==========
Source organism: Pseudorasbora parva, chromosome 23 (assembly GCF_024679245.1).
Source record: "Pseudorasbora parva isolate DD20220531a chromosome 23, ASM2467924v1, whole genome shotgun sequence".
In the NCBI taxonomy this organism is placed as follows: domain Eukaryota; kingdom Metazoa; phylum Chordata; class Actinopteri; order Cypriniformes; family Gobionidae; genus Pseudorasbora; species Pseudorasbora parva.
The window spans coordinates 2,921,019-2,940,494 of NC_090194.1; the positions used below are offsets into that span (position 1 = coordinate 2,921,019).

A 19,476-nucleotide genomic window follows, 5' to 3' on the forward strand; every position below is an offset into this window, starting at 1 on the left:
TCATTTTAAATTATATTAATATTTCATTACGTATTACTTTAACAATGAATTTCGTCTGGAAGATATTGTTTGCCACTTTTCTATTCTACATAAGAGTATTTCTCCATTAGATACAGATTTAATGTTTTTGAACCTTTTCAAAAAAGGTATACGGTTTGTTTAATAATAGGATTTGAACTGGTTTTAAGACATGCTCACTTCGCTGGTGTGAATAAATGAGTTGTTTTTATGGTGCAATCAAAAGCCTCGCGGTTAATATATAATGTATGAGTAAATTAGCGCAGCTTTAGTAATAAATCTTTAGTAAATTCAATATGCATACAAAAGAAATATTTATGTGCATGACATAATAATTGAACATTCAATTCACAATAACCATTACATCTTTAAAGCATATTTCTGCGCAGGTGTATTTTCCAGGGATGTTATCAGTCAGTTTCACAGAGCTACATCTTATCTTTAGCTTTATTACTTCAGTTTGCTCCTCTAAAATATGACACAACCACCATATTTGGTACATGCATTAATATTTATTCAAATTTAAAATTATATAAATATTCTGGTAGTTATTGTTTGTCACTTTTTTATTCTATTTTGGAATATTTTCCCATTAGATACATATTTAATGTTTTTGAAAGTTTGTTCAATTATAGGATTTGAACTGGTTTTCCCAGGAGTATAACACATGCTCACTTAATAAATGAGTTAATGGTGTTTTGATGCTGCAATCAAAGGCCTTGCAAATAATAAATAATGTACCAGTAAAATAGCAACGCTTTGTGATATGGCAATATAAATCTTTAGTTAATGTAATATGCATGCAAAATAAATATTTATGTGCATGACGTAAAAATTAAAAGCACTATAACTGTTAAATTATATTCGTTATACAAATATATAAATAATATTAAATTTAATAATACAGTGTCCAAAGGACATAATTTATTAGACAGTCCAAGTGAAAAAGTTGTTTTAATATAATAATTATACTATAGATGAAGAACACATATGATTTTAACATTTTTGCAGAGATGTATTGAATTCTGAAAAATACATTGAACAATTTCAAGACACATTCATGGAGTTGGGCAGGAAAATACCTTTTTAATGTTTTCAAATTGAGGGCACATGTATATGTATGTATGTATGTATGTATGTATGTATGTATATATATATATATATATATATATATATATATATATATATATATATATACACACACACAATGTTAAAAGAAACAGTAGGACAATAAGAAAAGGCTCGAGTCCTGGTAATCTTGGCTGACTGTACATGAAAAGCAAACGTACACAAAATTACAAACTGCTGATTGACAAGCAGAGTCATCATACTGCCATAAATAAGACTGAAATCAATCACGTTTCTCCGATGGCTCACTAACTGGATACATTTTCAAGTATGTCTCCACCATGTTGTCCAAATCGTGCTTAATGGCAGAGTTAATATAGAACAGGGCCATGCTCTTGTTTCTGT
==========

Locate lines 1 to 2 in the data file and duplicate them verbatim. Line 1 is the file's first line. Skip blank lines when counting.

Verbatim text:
Source organism: Pseudorasbora parva, chromosome 23 (assembly GCF_024679245.1).
Source record: "Pseudorasbora parva isolate DD20220531a chromosome 23, ASM2467924v1, whole genome shotgun sequence".